Authors: Sarah Pinborough
Tags: #Fiction, #Horror, #Thrillers, #Historical
First published in Great Britain in 2014 by
Jo Fletcher Books
An imprint of Quercus Editions Ltd
55 Baker Street
Floor, South Block
Copyright © 2014 Sarah Pinborough
The moral right of Sarah Pinborough to be identified as the author of this work has been asserted in accordance with the Copyright, Designs and Patents Act, 1988.
All rights reserved. No part of this publication may be reproduced or transmitted in any form or by any means, electronic or mechanical, including photocopy, recording, or any information storage and retrieval system, without permission in writing from the publisher.
A CIP catalogue record for this book is available from the British Library
ISBN 978 1 78087 234 6 (HB)
ISBN 978 1 78087 233 9 (TPB)
ISBN 978 1 78087 235 3 (EBOOK)
This book is a work of fiction. Names, characters, businesses, organizations, places and events are either the product of the author’s imagination or are used fictitiously. Any resemblance to actual persons, living or dead, events or locales is entirely coincidental.
For my mum, who taught me how to read and gave me her love of a good story.
Extract from letter from James Harrington to Edward Kane, dated 1887:
… and I have just returned from their funerals. I suppose it is a blessing that they are to lie at rest together and neither one must continue living without the other (as I truly believe, as I told you in Venice, that my parents did love each other) but my heart is heavy with grief, and although I am almost recovered from the poisoning that took them from me, I continue to feel plagued by the black cloud that has hung over me since my return from Poland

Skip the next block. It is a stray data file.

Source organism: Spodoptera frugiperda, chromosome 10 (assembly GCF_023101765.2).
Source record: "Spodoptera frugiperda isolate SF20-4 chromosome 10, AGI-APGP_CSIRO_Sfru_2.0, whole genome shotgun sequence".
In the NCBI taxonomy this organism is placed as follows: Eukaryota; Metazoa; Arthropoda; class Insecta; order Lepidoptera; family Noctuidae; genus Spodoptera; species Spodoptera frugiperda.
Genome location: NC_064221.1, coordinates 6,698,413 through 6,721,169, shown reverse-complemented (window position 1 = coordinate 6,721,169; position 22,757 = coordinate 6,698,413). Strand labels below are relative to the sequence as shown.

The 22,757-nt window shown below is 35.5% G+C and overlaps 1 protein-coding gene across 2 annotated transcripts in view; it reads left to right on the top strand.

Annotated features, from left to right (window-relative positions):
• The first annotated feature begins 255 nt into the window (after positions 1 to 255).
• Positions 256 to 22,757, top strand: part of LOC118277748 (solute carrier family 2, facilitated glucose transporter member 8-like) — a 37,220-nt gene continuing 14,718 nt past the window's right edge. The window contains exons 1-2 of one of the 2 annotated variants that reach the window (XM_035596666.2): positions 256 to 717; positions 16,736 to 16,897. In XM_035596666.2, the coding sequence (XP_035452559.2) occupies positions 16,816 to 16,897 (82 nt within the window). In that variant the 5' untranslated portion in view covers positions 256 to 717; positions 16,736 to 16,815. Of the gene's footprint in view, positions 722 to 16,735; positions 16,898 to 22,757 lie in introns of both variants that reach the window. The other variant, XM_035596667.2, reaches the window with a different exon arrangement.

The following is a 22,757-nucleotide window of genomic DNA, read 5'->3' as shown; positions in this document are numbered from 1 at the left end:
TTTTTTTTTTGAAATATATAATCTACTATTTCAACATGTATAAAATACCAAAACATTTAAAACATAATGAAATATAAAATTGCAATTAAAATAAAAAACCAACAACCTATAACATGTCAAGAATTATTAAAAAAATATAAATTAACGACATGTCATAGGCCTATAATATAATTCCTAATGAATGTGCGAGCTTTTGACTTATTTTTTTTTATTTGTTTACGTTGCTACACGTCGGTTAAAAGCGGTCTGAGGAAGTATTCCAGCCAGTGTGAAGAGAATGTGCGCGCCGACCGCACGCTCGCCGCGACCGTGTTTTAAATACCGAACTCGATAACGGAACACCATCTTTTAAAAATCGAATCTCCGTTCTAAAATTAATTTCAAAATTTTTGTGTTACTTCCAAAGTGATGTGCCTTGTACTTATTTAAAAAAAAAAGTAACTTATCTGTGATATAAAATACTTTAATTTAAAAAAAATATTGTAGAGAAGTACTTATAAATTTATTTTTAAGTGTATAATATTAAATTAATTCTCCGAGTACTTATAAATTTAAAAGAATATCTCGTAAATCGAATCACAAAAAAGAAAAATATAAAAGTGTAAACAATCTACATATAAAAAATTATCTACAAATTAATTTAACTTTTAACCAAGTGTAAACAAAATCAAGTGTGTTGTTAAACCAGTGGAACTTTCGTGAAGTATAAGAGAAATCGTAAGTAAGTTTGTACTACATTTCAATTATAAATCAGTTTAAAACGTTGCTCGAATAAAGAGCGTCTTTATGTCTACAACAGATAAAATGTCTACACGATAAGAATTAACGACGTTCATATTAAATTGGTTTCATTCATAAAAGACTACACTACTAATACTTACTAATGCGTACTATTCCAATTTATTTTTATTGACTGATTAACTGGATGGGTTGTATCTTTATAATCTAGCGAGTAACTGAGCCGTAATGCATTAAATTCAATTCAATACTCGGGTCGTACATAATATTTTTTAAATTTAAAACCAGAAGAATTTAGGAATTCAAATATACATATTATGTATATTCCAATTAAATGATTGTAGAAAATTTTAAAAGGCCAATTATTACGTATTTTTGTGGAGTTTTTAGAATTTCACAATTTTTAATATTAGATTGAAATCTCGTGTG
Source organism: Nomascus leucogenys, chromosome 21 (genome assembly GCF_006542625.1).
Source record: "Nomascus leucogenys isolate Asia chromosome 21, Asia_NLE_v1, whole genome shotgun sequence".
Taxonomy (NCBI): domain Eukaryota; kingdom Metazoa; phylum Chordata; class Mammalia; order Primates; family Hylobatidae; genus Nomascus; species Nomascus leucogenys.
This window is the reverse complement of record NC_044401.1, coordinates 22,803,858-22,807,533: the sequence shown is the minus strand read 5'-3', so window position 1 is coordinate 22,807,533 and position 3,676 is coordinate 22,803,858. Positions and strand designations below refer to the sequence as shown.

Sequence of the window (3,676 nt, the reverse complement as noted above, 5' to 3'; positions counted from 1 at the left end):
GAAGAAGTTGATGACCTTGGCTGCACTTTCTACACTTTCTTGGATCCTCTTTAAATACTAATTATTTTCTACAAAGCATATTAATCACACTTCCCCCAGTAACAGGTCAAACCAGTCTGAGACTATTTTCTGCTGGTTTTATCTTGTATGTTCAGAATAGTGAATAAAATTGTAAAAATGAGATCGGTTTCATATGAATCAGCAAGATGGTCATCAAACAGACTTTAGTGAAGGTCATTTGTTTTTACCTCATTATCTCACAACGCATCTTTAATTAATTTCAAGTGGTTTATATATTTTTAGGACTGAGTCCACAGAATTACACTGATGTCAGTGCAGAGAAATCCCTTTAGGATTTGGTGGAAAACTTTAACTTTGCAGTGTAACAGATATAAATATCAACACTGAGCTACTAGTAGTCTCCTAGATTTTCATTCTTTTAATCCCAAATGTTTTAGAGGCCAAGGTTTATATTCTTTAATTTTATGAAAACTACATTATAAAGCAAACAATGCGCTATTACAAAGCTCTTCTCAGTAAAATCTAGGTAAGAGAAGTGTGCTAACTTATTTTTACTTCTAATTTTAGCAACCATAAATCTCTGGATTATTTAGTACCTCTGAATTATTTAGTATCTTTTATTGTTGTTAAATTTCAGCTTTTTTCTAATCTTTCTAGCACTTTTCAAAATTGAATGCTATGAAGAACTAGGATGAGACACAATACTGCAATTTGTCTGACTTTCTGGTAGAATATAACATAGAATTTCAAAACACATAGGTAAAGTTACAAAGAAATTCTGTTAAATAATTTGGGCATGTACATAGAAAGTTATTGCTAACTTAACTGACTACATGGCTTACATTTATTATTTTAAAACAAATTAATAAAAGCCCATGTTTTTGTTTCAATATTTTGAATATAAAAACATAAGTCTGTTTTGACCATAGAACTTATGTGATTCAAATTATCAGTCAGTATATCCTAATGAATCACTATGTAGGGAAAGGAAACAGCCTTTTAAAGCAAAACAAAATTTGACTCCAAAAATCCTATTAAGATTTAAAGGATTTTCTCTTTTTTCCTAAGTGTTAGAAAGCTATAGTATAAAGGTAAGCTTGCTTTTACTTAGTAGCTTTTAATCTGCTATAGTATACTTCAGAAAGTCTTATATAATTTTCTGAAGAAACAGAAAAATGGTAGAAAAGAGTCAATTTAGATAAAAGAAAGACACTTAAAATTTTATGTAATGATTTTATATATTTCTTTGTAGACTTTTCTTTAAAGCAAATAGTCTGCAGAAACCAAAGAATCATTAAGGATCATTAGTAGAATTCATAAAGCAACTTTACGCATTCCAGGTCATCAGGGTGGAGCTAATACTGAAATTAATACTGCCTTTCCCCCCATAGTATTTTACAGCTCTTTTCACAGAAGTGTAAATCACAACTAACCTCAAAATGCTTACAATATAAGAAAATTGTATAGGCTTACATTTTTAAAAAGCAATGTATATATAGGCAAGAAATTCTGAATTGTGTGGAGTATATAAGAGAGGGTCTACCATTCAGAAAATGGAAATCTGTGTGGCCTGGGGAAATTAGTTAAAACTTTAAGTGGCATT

I wish you were here. I have never made friends overly easily, and those few I have tended towards are of a serious sort – there is not a fellow among them I feel I could bare my soul to without judgement. Your lively spirit and positive attitude would be a tonic to me in my present predicament.
In my previous letter I mentioned that I had been ill in Poland but there was much that I omitted – perhaps because I wished to forget most of the experience myself; I blamed the fevers I had suffered for addling my brain somewhat. However, since my return to London I have begun to believe – and God help me in this – that there may be some truth in the madness. Or perhaps it is I who am mad. I have tried several times to write down what really occurred, about what the villagers and my poor dead guide Josep believed had infected me, but
each time I have thrown the paper onto the fire. It is enough that I am plagued with doubts without driving you away with tales of monsters and legends that have no place in this modern world.
And yet I am still gripped by terror.
The night my mother and father fell so fatally ill, we had eaten a jar of mushroom preserves I had brought back with me from my travels. I heard myself tell the doctor as much as soon as I was well enough to speak, and there was an empty jar and the remnants of food to evidence this – and yet now I am recovered, I cannot remember ever buying the mushrooms, or eating the dinner, although I must have done both. This is not because of the effects of the poisonous mushrooms; I have been suffering periods where my memories are vague, as if sometimes I am living in a fugue state, where my desires and emotions are not entirely my own. I fought with my father that night – I have a memory of the anger, but not of why we argued. One day I found myself walking through a slum part of London, with no recollection of getting there other than vague dream-like memories that felt at once to be mine and not mine.
I had a similar experience in Paris, but that time, when I regained my senses, I had blood on my clothes. These moments are at their worst when the recurring fever is with me.